Power. And the Lack Thereof
I recently posted on Facebook that I was upset at how even after all these years am still rubbish at sparring, fighting and the like. After being trained for twelve or more years in Shotokan karate, trying out (briefly) Aikido and (a little less briefly) Capoeira and now into my third or so year of Kung-fu, I am still very bad at keeping my centre-line defended. A friend made a reply comment in the realms of perhaps training without protective armour and the like might not be helping, along the lines of the old martial arts teacher's maxim of "I'm going to hit you and it's up to you to stop me." This did nothing to alleviate my disappointment in myself. Perhaps I can outline why by going on a bit of a personnal self-psychoanalysis?
It's about Power.
When I was younger the idea of martial arts was presented to me on the television as this thing that anybody could learn and they could be improved. You'd see many of the old martial arts movies would follow a familiar and simple story pattern : young guy is either getting bullied or is a problem of some variety and falls in with a master of the martial arts who teaches him The Way. In time these teachings mean that the once undisciplined, powerless boy is able to become more focussed, more disciplined, more skilled and more importantly more able to defend themselves. They go from being beaten up to being the ones to turn the tables on their oppressors. This was a powerful idea to me.
Being empathetic has been a problem for me. Can you imagine trying to actively physically hurt someone when you feel in yourself that you will be the cause of someone else's pain? You've had pain and it sucks. Why would you want to inflict that on someone else? You've had someone call you an idiot, call you foolish, weird, verbally abuse you and it hurts. Why would you ever want to inflict that same emotional pain and trauma knowingly on someone else? And by not retaliating to such, you only invite more on yourself, because those who fire these barbs into aren't getting any kind of resistance from you, so they keep on doing it. You get people treating you like shit enough and you start to believe it.
This in turn creates something else; a drive to escapism. And that escapism, as a result of being made to feel victimised, results in you trying to find escapism in dreams of not being a victim. You look for ways of vicariously liviing the fantasy of being a fighter, someone who can stand up for themselves. And then you obsessively pursue that to an extreme. You watch action movies, indulge in media of all sorts displaying heroes who overcome all kinds of adversity. You wish you were like them. And then, when the movie's over, when you've read the comic or the book, when you've completed the video game, you're left with the reminder that you're not that person at all. You're just regular, weak, defenceless you.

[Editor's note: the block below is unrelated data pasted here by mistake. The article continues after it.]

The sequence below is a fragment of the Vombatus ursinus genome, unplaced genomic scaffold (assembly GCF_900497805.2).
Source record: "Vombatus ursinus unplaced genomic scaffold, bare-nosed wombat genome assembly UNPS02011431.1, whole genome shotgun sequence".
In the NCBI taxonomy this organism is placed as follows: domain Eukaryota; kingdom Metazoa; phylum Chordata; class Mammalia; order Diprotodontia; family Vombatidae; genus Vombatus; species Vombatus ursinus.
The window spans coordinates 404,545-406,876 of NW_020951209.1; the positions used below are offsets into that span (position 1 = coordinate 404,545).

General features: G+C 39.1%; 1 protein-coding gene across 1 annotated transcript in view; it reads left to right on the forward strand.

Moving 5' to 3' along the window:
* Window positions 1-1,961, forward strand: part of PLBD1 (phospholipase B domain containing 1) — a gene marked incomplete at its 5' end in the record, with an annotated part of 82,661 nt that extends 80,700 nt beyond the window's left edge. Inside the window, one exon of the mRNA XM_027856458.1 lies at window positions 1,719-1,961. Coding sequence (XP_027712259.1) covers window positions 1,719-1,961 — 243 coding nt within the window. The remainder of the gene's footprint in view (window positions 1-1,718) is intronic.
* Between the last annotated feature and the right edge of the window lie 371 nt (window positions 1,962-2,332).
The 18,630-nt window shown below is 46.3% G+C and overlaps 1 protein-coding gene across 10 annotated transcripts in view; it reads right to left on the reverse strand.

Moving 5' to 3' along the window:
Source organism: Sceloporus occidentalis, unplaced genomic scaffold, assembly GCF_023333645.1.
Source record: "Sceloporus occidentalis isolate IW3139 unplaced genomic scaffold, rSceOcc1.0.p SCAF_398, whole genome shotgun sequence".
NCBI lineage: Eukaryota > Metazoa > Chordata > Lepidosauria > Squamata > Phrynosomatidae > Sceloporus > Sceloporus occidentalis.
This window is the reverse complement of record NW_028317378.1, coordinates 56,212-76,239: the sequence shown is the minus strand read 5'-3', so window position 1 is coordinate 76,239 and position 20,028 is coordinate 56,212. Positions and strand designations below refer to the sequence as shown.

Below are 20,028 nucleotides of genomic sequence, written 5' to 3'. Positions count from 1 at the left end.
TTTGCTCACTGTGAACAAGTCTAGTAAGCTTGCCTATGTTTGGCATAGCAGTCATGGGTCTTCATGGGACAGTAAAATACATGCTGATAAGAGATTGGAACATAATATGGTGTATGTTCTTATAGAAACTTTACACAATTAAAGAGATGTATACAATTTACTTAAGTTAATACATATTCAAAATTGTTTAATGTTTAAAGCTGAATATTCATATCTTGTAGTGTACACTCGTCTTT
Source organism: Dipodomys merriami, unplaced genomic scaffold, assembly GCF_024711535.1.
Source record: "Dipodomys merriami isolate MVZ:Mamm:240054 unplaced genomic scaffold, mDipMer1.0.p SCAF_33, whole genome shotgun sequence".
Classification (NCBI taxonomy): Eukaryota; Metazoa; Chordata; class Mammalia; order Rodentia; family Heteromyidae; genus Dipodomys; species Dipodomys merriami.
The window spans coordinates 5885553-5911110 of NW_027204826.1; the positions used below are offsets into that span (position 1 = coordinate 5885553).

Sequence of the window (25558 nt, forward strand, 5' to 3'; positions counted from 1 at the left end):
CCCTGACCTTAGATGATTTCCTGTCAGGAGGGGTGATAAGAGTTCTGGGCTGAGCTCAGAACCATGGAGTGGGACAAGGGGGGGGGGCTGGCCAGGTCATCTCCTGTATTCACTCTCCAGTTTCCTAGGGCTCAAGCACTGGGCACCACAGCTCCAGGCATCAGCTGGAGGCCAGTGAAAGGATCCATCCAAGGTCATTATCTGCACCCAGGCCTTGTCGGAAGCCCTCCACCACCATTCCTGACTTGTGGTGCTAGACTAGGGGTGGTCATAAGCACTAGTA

I started karate for health reasons, as I've already mentioned in previous blog posts. But there was also something else behind my pursuit. Power. I wanted to take my power back. I wanted to be finally able to stand there before those who made me feel powerless and say "You know what, let me see you back that up with action." I wanted to do what those heroes on screen or page did and show those people that when it came down to it, they could try to beat me down, but they couldn't touch me any more. I would take the power away from them for a change.
So, with all that in mind, I wonder if you can now understand a little of why I feel so disheartened that even after all this training I've had, that when I end up facing off against people in a martial situation, that they still find a way through? And if they can find a way through, even after all the schooling I've had, it means that they can still hurt me. Anybody can get through my so-called defence. And that means they can beat me, hurt me and so prove that even though I tried to take back my power, I failed at that too. And that hurts. Fifteen fucking years or more of trying to get good at this thing that might get me some self-respect back, that might prove to me that I'm not still the skinny, weak kid and I'm hampered by my seeming inability to learn this one fundamental concept.
I'm going to keep going to Kung-fu. I enjoy the art side of it too much not to. I enjoy the company of the people too.
I wish I could be more Daoist and simply accept what is and what is not.
Looks like I failed at that too.
Oh, as a P.S. The first person to quote anything in the realms of "treat each failure as a teaching moment" can fuck right off. That hasn't been my nature for as long as I can remember. I have depression because I dwell on the past. Which means I remember every mistake I ever make and hold on to it. I have anxiety because I worry about the future. I stay at home as a shut-in because I cannot face the possibility of the threat of being hurt. Your platitude doesn't work here.